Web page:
Croatia, as with the rest of the world, is currently seeing spiraling inflation and surging fuel prices. This has additionally burdened the finances of Croatian citizens, as the country is slowly emerging from the economic woes brought on by the coronavirus restrictive measures.
As growing fuel prices and spiraling inflation are driving prices higher and higher in Croatia, Prime Minister Andrej Plenković took to social media on Saturday, where he pointed out that the average salary has grown considerably during his time in office. In his post Plenković said that based on the data provided by the State Statistics Bureau the average salary in Croatia in November of last year was 7 333 Kuna, while at the beginning of his first mandate, in October of 2016, it was 5 642 Kuna. This is an increase of 1 691 Kuna, or almost 30 percent. The prime minister went on to say that along with strong economic growth, reforms and European funds have put Croatia on the right path to achieve even faster growth and a better quality of life for Croatian citizens.
Meanwhile, in a bid to streamline the country’s cumbersome and expensive bureaucracy Plenković also announced that government has offered up 100 million Kuna as an incentive to units of local government to voluntarily merge into larger, less expensive and more functional units.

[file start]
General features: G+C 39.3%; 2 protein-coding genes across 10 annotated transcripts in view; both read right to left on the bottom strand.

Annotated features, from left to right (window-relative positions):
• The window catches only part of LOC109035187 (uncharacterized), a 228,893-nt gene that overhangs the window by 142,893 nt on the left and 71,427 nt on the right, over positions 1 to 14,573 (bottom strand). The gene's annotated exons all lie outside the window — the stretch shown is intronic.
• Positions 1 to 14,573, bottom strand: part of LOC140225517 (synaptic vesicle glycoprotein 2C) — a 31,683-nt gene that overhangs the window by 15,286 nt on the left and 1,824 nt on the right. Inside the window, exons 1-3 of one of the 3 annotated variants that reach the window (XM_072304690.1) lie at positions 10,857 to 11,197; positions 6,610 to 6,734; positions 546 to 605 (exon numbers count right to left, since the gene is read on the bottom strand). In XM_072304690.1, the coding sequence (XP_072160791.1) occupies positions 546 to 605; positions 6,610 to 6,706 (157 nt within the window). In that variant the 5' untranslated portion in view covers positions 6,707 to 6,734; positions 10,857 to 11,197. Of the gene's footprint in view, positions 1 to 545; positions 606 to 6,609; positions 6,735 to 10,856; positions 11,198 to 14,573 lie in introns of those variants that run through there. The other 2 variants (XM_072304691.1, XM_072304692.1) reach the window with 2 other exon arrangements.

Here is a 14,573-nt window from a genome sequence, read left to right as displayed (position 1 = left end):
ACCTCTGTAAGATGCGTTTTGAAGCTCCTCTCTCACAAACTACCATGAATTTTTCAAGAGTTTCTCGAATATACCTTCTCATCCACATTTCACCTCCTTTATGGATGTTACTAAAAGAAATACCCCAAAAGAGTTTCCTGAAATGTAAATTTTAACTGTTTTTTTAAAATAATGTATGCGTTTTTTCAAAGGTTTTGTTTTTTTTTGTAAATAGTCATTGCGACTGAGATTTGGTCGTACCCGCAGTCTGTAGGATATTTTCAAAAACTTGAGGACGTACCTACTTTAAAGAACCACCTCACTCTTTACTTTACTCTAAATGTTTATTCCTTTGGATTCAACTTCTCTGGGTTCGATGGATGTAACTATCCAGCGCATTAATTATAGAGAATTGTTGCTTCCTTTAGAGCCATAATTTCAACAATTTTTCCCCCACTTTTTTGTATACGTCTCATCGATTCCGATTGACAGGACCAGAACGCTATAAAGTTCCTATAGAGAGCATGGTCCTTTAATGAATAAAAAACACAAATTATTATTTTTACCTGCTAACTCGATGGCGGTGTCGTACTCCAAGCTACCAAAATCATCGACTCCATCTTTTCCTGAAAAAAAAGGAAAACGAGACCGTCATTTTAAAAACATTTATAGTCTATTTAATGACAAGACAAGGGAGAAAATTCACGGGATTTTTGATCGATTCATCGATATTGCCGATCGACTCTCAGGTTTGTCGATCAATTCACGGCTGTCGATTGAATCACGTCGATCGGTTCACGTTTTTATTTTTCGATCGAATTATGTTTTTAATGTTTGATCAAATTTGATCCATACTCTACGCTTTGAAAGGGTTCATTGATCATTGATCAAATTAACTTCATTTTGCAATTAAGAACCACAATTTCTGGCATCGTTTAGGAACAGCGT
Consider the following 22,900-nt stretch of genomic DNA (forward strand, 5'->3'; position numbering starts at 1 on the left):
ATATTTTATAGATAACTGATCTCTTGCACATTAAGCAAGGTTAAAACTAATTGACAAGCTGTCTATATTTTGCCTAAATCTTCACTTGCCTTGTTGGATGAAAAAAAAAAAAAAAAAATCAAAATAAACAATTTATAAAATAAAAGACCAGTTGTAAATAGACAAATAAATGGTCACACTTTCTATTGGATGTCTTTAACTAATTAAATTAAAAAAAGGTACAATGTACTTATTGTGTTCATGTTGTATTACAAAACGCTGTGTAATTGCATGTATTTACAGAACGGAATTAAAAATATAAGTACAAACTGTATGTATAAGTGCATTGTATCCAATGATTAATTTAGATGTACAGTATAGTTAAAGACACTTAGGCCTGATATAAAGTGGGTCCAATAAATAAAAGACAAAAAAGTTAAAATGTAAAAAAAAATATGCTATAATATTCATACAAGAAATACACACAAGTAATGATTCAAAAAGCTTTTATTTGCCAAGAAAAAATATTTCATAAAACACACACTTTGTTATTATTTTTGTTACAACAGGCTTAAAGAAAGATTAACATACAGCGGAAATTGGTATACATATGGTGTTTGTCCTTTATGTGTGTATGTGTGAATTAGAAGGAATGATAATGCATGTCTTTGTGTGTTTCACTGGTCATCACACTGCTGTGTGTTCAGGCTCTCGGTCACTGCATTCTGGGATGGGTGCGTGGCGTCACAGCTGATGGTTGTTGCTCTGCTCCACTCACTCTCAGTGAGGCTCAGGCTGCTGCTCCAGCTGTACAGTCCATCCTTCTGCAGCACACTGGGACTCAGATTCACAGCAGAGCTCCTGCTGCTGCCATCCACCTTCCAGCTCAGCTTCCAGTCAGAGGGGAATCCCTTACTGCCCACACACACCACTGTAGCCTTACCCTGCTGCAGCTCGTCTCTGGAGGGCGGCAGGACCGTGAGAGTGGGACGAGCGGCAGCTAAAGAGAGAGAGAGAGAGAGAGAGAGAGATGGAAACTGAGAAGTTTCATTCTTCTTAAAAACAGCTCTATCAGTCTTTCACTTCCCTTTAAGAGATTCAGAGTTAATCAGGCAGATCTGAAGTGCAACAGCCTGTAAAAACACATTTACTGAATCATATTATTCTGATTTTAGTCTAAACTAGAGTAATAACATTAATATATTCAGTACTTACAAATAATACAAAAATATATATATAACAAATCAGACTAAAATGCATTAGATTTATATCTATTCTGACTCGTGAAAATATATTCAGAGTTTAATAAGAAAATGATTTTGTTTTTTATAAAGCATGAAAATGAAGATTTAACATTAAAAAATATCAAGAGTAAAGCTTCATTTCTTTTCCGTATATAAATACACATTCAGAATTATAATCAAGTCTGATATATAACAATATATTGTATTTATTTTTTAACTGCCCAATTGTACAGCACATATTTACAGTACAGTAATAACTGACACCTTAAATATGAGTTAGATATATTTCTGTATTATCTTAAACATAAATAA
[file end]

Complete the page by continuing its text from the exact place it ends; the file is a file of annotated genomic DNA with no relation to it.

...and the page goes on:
Currently, Croatia has 556 municipalities and cities, which five and a half times more than it did during communist Yugoslavia. This fragmentation of administrative divisions has long been viewed as a serious problem for years now, however, no government has been willing to seriously address the issue. Government has offered up this financial incentive, with even more money available if there is interest in the idea. However, Mihovil Škarica, from Zagreb University's Faculty of Law, doubts this measure will produce results: “So long as this is up to the whims of units of local government, this will not produce results. I think that this will produce a few examples of good practice in terms of municipalities forming joint organizations or kindergartens. What gives me a small dose of hope, is that we have at least recognized the problem and, in an albeit very lacking way, decided to try to resolve the problem.”
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